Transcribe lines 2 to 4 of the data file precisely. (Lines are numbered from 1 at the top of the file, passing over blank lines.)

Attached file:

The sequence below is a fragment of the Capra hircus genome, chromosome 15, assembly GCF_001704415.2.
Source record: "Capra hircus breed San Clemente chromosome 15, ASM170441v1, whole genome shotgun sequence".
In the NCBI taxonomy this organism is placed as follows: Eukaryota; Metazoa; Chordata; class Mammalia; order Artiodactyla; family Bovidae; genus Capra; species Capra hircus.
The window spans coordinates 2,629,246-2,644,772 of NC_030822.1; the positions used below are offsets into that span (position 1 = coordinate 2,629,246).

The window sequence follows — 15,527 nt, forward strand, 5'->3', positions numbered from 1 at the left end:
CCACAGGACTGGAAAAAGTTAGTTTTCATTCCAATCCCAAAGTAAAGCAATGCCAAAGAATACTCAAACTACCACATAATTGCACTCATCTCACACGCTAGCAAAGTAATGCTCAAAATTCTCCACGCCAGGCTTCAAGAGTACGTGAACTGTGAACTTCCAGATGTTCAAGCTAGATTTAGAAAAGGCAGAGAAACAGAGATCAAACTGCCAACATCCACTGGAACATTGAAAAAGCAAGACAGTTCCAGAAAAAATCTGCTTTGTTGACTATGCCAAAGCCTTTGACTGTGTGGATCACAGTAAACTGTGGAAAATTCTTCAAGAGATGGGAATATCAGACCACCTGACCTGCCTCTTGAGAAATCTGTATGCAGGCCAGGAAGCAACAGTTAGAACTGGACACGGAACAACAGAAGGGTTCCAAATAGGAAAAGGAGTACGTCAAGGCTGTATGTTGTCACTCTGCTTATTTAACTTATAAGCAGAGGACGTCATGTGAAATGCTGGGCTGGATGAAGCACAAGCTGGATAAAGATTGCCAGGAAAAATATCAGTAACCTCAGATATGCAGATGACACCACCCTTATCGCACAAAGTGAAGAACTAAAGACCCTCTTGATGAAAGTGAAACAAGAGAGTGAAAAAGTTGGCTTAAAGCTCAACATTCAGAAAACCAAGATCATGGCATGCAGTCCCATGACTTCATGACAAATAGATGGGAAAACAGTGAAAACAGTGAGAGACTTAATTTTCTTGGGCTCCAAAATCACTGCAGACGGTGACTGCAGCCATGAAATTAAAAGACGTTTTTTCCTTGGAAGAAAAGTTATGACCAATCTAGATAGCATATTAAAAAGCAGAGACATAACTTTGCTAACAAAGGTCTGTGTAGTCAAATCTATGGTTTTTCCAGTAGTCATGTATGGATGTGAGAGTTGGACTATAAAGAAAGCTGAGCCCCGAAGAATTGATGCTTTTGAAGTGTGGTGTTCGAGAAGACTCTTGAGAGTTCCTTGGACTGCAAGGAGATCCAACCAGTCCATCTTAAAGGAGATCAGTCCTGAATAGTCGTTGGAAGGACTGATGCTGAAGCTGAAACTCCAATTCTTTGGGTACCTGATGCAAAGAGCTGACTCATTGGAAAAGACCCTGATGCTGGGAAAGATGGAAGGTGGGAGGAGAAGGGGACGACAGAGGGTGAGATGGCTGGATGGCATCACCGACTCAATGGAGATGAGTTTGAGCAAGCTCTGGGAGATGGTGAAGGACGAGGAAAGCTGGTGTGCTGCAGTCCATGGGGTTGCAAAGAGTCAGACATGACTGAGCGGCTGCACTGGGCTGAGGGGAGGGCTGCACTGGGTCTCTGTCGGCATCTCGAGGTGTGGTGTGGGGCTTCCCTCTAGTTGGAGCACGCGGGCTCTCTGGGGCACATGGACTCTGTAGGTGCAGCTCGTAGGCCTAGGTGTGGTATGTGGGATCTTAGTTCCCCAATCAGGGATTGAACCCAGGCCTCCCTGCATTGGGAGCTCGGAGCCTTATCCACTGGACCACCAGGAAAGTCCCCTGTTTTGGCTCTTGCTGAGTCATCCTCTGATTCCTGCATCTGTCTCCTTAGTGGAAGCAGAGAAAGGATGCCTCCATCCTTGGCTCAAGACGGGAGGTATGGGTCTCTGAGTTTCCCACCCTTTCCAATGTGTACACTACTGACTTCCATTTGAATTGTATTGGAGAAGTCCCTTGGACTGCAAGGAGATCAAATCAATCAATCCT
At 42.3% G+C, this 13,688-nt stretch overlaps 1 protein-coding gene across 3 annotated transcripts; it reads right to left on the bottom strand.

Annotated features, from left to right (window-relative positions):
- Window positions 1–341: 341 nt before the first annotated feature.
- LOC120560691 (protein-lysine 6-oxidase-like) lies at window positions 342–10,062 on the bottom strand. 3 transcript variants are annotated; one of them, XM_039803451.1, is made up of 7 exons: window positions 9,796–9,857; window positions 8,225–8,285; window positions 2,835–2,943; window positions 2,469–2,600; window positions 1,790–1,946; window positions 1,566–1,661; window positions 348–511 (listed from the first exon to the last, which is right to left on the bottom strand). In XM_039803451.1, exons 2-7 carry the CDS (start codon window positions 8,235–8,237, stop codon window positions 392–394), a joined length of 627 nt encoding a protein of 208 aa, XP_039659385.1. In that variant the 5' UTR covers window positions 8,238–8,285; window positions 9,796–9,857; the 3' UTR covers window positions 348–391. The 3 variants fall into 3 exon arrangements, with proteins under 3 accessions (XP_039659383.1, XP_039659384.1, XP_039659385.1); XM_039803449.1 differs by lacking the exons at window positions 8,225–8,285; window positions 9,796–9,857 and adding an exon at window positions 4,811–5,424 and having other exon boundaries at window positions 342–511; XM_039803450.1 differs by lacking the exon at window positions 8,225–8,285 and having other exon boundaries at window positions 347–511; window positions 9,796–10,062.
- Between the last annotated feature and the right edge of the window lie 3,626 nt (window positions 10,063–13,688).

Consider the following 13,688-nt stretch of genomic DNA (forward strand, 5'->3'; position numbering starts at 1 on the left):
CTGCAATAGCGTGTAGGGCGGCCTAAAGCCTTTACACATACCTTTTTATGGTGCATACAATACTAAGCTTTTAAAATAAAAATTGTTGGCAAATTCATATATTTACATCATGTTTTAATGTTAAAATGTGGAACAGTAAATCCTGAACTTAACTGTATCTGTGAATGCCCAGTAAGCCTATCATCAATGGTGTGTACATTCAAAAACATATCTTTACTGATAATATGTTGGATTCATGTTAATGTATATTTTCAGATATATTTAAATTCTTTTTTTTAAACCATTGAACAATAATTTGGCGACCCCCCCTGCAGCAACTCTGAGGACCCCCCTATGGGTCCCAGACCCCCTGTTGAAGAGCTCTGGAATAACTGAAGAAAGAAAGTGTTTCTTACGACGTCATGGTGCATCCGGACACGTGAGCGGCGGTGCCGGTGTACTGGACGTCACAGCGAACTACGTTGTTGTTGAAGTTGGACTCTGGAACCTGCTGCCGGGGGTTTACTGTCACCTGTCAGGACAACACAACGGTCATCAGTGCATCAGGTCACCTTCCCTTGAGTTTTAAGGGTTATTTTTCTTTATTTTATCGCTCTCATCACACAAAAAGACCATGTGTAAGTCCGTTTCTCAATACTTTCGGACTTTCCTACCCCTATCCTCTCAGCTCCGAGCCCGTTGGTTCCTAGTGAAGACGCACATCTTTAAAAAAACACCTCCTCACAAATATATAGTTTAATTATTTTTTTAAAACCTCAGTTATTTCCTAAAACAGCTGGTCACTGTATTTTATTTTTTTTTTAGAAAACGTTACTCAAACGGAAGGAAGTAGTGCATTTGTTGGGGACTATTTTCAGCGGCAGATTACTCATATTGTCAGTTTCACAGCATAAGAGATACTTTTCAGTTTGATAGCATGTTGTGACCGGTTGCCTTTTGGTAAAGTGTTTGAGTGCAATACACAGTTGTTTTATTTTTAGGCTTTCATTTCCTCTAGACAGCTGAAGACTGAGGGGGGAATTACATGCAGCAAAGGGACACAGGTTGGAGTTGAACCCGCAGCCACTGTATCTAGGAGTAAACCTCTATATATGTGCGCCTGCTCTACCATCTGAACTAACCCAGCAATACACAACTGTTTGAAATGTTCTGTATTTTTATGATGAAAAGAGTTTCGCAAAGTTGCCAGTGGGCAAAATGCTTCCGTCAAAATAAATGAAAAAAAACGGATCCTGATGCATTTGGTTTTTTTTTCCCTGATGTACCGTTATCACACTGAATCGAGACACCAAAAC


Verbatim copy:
Source record: "Capra hircus breed San Clemente chromosome 15, ASM170441v1, whole genome shotgun sequence".
In the NCBI taxonomy this organism is placed as follows: Eukaryota; Metazoa; Chordata; class Mammalia; order Artiodactyla; family Bovidae; genus Capra; species Capra hircus.
The window spans coordinates 2,629,246-2,644,772 of NC_030822.1; the positions used below are offsets into that span (position 1 = coordinate 2,629,246).